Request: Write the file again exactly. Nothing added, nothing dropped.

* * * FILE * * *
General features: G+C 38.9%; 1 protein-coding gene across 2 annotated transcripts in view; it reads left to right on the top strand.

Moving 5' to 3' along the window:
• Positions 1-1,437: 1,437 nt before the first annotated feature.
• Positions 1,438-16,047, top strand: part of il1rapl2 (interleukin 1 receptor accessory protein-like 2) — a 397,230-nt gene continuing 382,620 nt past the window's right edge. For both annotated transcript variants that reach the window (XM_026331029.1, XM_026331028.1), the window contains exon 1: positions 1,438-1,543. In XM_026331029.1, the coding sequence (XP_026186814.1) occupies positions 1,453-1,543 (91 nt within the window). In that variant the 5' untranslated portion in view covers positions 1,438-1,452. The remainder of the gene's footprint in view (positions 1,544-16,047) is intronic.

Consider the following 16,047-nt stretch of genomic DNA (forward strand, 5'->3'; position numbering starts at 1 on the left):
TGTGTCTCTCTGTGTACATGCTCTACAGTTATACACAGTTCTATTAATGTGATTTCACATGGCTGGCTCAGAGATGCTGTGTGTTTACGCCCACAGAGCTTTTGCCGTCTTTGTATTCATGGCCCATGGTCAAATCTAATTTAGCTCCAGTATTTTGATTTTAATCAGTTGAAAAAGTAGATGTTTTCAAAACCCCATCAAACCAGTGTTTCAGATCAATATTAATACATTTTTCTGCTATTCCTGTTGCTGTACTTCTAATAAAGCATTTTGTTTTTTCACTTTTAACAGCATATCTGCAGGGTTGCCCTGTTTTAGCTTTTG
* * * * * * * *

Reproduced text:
General features: G+C 38.9%; 1 protein-coding gene across 2 annotated transcripts in view; it reads left to right on the top strand.

Moving 5' to 3' along the window:
• Positions 1-1,437: 1,437 nt before the first annotated feature.
• Positions 1,438-16,047, top strand: part of il1rapl2 (interleukin 1 receptor accessory protein-like 2) — a 397,230-nt gene continuing 382,620 nt past the window's right edge. For both annotated transcript variants that reach the window (XM_026331029.1, XM_026331028.1), the window contains exon 1: positions 1,438-1,543. In XM_026331029.1, the coding sequence (XP_026186814.1) occupies positions 1,453-1,543 (91 nt within the window). In that variant the 5' untranslated portion in view covers positions 1,438-1,452. The remainder of the gene's footprint in view (positions 1,544-16,047) is intronic.

Consider the following 16,047-nt stretch of genomic DNA (forward strand, 5'->3'; position numbering starts at 1 on the left):
TGTGTCTCTCTGTGTACATGCTCTACAGTTATACACAGTTCTATTAATGTGATTTCACATGGCTGGCTCAGAGATGCTGTGTGTTTACGCCCACAGAGCTTTTGCCGTCTTTGTATTCATGGCCCATGGTCAAATCTAATTTAGCTCCAGTATTTTGATTTTAATCAGTTGAAAAAGTAGATGTTTTCAAAACCCCATCAAACCAGTGTTTCAGATCAATATTAATACATTTTTCTGCTATTCCTGTTGCTGTACTTCTAATAAAGCATTTTGTTTTTTCACTTTTAACAGCATATCTGCAGGGTTGCCCTGTTTTAGCTTTTG